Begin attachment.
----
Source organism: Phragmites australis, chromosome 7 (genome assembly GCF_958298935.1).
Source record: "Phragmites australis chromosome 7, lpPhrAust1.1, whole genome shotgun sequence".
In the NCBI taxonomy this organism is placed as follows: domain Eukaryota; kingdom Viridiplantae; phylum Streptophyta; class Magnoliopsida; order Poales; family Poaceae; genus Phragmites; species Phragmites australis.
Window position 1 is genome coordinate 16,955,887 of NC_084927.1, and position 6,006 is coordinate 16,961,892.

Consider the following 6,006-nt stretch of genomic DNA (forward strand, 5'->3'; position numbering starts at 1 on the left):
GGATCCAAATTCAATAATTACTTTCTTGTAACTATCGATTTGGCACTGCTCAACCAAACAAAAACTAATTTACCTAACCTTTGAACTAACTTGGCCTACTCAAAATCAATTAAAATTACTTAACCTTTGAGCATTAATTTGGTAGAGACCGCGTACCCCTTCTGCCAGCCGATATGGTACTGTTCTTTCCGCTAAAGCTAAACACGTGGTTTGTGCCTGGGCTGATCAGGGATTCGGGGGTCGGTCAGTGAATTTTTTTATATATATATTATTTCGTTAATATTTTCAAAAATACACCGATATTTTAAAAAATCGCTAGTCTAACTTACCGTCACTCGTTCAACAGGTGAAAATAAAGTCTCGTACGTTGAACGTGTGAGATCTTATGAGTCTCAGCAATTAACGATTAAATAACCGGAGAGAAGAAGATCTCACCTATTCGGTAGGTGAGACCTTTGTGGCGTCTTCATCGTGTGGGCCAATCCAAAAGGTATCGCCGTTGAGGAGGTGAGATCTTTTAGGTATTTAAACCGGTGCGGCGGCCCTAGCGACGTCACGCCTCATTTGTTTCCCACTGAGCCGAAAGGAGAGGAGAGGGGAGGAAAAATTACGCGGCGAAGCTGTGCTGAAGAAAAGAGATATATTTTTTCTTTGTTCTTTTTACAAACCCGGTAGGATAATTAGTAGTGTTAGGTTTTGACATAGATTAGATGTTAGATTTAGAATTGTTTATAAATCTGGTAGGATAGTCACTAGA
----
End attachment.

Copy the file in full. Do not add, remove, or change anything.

Source organism: Phragmites australis, chromosome 7 (genome assembly GCF_958298935.1).
Source record: "Phragmites australis chromosome 7, lpPhrAust1.1, whole genome shotgun sequence".
In the NCBI taxonomy this organism is placed as follows: domain Eukaryota; kingdom Viridiplantae; phylum Streptophyta; class Magnoliopsida; order Poales; family Poaceae; genus Phragmites; species Phragmites australis.
Window position 1 is genome coordinate 16,955,887 of NC_084927.1, and position 6,006 is coordinate 16,961,892.

Consider the following 6,006-nt stretch of genomic DNA (forward strand, 5'->3'; position numbering starts at 1 on the left):
GGATCCAAATTCAATAATTACTTTCTTGTAACTATCGATTTGGCACTGCTCAACCAAACAAAAACTAATTTACCTAACCTTTGAACTAACTTGGCCTACTCAAAATCAATTAAAATTACTTAACCTTTGAGCATTAATTTGGTAGAGACCGCGTACCCCTTCTGCCAGCCGATATGGTACTGTTCTTTCCGCTAAAGCTAAACACGTGGTTTGTGCCTGGGCTGATCAGGGATTCGGGGGTCGGTCAGTGAATTTTTTTATATATATATTATTTCGTTAATATTTTCAAAAATACACCGATATTTTAAAAAATCGCTAGTCTAACTTACCGTCACTCGTTCAACAGGTGAAAATAAAGTCTCGTACGTTGAACGTGTGAGATCTTATGAGTCTCAGCAATTAACGATTAAATAACCGGAGAGAAGAAGATCTCACCTATTCGGTAGGTGAGACCTTTGTGGCGTCTTCATCGTGTGGGCCAATCCAAAAGGTATCGCCGTTGAGGAGGTGAGATCTTTTAGGTATTTAAACCGGTGCGGCGGCCCTAGCGACGTCACGCCTCATTTGTTTCCCACTGAGCCGAAAGGAGAGGAGAGGGGAGGAAAAATTACGCGGCGAAGCTGTGCTGAAGAAAAGAGATATATTTTTTCTTTGTTCTTTTTACAAACCCGGTAGGATAATTAGTAGTGTTAGGTTTTGACATAGATTAGATGTTAGATTTAGAATTGTTTATAAATCTGGTAGGATAGTCACTAGA